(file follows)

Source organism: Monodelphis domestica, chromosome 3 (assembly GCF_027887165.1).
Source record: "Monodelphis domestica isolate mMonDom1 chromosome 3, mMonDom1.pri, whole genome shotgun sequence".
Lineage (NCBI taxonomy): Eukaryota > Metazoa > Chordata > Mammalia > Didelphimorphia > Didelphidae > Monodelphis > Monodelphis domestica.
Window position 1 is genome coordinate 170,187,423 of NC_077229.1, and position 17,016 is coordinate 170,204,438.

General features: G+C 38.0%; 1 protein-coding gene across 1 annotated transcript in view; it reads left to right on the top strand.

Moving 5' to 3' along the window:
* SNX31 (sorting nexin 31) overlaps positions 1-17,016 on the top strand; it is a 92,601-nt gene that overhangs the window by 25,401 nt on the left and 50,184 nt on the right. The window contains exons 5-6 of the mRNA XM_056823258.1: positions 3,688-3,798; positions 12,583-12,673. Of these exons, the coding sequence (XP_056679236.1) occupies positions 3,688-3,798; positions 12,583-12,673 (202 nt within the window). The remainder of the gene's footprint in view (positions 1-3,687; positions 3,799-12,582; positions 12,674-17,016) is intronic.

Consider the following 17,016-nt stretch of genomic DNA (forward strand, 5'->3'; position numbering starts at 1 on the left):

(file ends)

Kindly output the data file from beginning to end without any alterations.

Source organism: Monodelphis domestica, chromosome 3 (assembly GCF_027887165.1).
Source record: "Monodelphis domestica isolate mMonDom1 chromosome 3, mMonDom1.pri, whole genome shotgun sequence".
Lineage (NCBI taxonomy): Eukaryota > Metazoa > Chordata > Mammalia > Didelphimorphia > Didelphidae > Monodelphis > Monodelphis domestica.
Window position 1 is genome coordinate 170,187,423 of NC_077229.1, and position 17,016 is coordinate 170,204,438.

General features: G+C 38.0%; 1 protein-coding gene across 1 annotated transcript in view; it reads left to right on the top strand.

Moving 5' to 3' along the window:
* SNX31 (sorting nexin 31) overlaps positions 1-17,016 on the top strand; it is a 92,601-nt gene that overhangs the window by 25,401 nt on the left and 50,184 nt on the right. The window contains exons 5-6 of the mRNA XM_056823258.1: positions 3,688-3,798; positions 12,583-12,673. Of these exons, the coding sequence (XP_056679236.1) occupies positions 3,688-3,798; positions 12,583-12,673 (202 nt within the window). The remainder of the gene's footprint in view (positions 1-3,687; positions 3,799-12,582; positions 12,674-17,016) is intronic.

Consider the following 17,016-nt stretch of genomic DNA (forward strand, 5'->3'; position numbering starts at 1 on the left):